• Hours are 65 hours on average. Can converge to IB hour during live deals. Still overall better than IB, but if you compare to insanity, anything is better.

Org structure

  • Associates: They are the doers - modeling, PowerPoint and writing (thought you are done with that after IB)
  • VP: They transition from doer to a project manager. Managing the deal by leading conference calls with the company, consultants, lawyers and any other parties involved in the deal process to make progress.
  • Director / Principal: They are more removed from the deal process and more involved in deal sourcing.
  • Partner: They are relationship folks who have paid their dues. They are mostly sourcing private companies to buy by talking to owners. They also represent the PE firm in fundraising and industry conferences. Textbook example on steroid at this ranking would be David Rubinstein of Carlyle.
  • Operating partners: They usually have C-suite or management consulting experience. I am not going into details but they are deployed to portfolio companies to drive change and value (cutting cost will be one way of course, we all know that)

Compensation

  • Very structured and stable, but it varies across fund sizes. So I will exaggerate by using mega PE firms (the likes of Blackstone, KKR and Carlyle) as example. Based on the 2022 Heidrick & Struggles survey:
    • Average Base + Bonus on 2021
      • Associate: ~$350,000
      • VP: ~$750,000
      • Principal: ~$1,000,000
      • Partner: ~$2,000,000
  • That’s not even where the real action is at. In private equity, a big variable compensation piece is the carried interest, which is a share-in of the performance fee when a private equity fund achieves its promised return hurdle.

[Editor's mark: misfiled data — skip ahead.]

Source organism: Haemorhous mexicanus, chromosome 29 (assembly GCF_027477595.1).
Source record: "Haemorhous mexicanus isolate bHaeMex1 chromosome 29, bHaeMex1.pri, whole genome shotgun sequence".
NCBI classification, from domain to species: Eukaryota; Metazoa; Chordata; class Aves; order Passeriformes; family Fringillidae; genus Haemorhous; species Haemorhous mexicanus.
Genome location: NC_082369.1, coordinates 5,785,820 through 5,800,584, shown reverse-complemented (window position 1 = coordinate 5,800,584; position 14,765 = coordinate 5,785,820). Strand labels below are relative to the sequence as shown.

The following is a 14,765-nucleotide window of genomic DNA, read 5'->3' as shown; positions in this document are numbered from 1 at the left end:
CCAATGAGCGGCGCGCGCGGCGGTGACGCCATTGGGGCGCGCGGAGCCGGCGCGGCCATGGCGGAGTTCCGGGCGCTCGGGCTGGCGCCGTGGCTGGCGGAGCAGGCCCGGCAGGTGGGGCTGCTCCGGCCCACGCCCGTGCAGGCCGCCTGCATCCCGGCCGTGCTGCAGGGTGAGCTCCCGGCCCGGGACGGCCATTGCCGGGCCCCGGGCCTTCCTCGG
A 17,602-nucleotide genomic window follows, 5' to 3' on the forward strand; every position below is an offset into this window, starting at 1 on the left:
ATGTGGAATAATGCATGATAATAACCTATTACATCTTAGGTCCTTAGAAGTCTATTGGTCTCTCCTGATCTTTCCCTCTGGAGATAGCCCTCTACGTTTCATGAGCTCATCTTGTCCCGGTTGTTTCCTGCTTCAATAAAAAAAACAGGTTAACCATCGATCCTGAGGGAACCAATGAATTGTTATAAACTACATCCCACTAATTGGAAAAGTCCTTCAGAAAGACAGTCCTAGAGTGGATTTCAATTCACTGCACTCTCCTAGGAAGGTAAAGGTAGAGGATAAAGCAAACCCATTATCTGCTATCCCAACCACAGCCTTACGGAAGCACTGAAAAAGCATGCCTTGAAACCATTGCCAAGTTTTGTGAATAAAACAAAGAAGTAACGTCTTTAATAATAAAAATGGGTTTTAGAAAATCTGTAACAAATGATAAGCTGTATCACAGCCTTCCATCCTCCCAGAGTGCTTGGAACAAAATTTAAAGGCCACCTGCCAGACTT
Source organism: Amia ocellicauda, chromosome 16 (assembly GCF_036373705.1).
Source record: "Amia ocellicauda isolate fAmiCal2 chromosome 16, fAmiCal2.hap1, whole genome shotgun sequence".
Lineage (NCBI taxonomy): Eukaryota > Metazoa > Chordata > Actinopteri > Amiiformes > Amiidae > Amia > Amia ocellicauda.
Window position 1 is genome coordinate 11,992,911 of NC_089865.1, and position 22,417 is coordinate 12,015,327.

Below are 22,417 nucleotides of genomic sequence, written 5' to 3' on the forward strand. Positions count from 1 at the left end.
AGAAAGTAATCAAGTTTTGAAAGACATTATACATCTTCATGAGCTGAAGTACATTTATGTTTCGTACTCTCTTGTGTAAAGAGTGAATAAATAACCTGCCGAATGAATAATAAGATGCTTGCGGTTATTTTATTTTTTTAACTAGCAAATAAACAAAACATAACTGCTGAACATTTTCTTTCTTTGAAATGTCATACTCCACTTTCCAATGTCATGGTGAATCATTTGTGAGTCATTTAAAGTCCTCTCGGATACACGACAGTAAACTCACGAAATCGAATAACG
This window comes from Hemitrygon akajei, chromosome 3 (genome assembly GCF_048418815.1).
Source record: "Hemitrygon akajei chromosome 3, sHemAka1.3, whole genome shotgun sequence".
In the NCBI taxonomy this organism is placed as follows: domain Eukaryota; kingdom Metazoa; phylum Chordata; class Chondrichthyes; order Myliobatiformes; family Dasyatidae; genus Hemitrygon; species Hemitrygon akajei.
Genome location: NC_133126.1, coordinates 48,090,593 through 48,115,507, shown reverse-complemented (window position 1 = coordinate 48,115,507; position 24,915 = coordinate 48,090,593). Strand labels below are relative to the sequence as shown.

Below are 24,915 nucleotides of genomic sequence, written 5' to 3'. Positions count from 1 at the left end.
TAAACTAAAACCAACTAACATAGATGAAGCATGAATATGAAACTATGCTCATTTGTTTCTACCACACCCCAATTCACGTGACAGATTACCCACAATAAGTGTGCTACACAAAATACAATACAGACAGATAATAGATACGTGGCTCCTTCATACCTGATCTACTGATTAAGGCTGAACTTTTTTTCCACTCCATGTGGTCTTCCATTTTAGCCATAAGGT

• VP and above ranks start getting carries. Of course, the carry % increases as you move up the ranks. It’s probably very volatile. Again citing the 2022 Heidrick & Struggles survey: A VP, Principal, and a partner can get millions or even tens of millions in a year (in this case, average of $6,500,000, $16,000,000 and $50,000,000 for VP, Principal and Partner, respectively), completely dwarfing what they make on base and bonus
    • Venture capital compensation works very similar way, as we will see in my next article

Good and bad

  • Good: Deep research; Long-termism; Learn about operations; Good exit opportunities because of the combination of financial and operational skills. 
  • Bad:
    • Still very long hour
    • Takes time to progress to senior level
    • No matter what subgenre of PE, you will be looking at slow and steady but unsexy businesses

Grass is Greener

Some PE professionals want to work in a hedge fund because:

  • Pure focus on identifying investment ideas without dealing with the process work
  • Better hour
  • Compensation upside is higher and quicker career progression

The trade-off:

  • Hedge Fund is much less stable. You can make $0 bonus in a year, or worse, very topical right now – hedge funds are shutting down left and right, depends on the strategy.
  • You are never off: Hour is better, but no one becomes a better investor by just working 60 hours a week. You will never be off at a hedge fund. Hedge fund is just long hour but condensed, driving burnout in a similar fashion just like how long hour drives burnout at PE.
  • Secularly declining: A critical vector in compensation upside is the growth in AUM. It’s a rhetorical question: when is the last time you heard a hedge fund raise billions? Hedge fund and the broader public investment management industry are secularly challenged. As an investor, I like to invest in where the tailwind is – hedge fund’s glorious 2/20 days are long behind us.

I will talk to you next week on venture capital